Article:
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Evil flowers

MEGAN WALCH’S PAINTINGS MAY LOOK PRETTY, BUT EDWARD COLLESS GETS A SCENT OF SOMETHING ELSE. PHOTOGRAPHY BY Megan Walch, New Rose Hotel Series, Taiwan, 2002. Oil and resin on laser cut marine ply, 22 x 44cm. COURTESY: THE ARTIST.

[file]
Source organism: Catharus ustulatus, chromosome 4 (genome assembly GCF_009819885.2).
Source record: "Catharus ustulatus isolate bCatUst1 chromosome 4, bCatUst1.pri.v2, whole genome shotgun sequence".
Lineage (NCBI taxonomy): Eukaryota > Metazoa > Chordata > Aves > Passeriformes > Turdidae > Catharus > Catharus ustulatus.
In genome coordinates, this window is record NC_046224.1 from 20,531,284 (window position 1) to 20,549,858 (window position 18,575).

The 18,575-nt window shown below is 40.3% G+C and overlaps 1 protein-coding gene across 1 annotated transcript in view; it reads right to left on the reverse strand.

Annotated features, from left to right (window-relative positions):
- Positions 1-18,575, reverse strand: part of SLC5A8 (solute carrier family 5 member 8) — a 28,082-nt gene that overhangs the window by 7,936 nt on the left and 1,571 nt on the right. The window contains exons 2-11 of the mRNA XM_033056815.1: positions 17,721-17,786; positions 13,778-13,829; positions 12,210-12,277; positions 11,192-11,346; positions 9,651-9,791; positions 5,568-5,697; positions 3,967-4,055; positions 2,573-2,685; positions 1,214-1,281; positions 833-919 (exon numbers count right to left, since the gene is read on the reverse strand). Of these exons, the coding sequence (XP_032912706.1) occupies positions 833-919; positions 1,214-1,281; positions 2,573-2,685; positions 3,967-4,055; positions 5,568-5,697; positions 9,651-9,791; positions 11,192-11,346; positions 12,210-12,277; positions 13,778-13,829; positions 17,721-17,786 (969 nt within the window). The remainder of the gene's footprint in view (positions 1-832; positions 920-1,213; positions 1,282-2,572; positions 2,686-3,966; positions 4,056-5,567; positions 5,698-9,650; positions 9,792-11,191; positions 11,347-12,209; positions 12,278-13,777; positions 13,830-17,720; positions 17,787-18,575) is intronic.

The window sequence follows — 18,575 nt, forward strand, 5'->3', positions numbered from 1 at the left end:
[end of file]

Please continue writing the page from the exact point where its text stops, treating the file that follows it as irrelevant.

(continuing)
anger. The French poet Charles Baudelaire used the phrase “flowers of evil” as a warning of how dangerous beauty can be. Beauty is a sly mode of coercion. It tempts us to surrender to it; just as, in the animal and insect worlds, it attracts unwary prey. Deceptive, hypnotic, seductive – but also voracious – beauty consumes and destroys. Beauty is, paradoxically, both the bait and the camouflage of the Venus trap. We see it as an obvious lure, as trickery, as a sick sweetness lacing the jaws of the predator; and even if we hesitate, we inevitably give in to its perfume. “That’s the kind of toxic beauty that I’m interested in,” says Megan Walch, “potentially lethal and nasty, but graceful and elegant at the same time.” Get close to her paintings and you can feel the atmosphere shift, almost like a storm looming at sea or a mood that overtakes you in a jungle or halfway down a dimming, unfamiliar city street. Here it gets sticky; there it goes vaporous. It changes into a poisonous fog or it liquefies into wave fronts and eddies in an oily swill. It may even turn suddenly bright, crisp, open and noiseless. And there are hazards in this strange weather: things that are only vaguely identifiable but recognisably animate and threatening. Frilly tendrils nudge their way into the frame or flick with a whip crack across the surface. A fleshy, gooey substance coils, ripples, puckers and unaccountably swells as if breathing in, becoming engorged with dumb excitement. In some zones of this weird climate, the electrically charged, cloudy air flashes with stinging auroral arcs of immeasurable magnitude. Or mucous coagulates into a pulsing sphincter that sucks inward like a sluggish although hungry whirlpool. Walch is depicting a fantasy world that is aberrant and alien and that plays with ours in the way a gremlin tampers with a machine. It is a world both miniature and gargantuan in scale; of twitching protozoa, corpuscles and sperm squirting through anything from a blood stream, or murky pond water to galactic incandescence and shimmering nebulae. While this fluctuating goop seems like some primeval, terrestrial life, it also behaves like a virus brought in from outer space. In fact, one of Walch’s major inspirations is the famous and idiosyncratic science fiction movie Solaris (1972), directed by the Russian filmmaker Andrei Tarkovsky, after the novel by Stanislaw Lem. In this movie, research scientists occupy a space station orbiting a distant planet that is nothing but a vast swirling ocean shrouded in clouds. But this planet is a living mind; an ocean of thought. When a pilot does an exploratory flight down through the clouds he experiences almost medieval, apocalyptic visions as the planet communicates with him, tapping into his psychology. Then, the crew on board the station experience similar hallucinations as their latent, secretive memories and embarrassing fantasies become materially manifest, and start inhabiting the space station as all too real – and troublesome – “visitors”. Tarkovsky’s image of this psychic planet is like Freud’s postulation of the unconscious. It is a shapeless, measureless reservoir of repressed or inarticulate desire, that condenses in uncontrollable, ominous visitations. Walch’s oceanic medium doesn’t quite have the spiritualist intensity, nor anxiety, of the hallucinatory states in Solaris. Instead, her enjoyment of science fiction reveals a strong accent toward pop and even kitsch. The pseudo landscapes and sky scapes that Walch tours us through are more like the dizzy worlds conjured up in animation phantasmagoria, such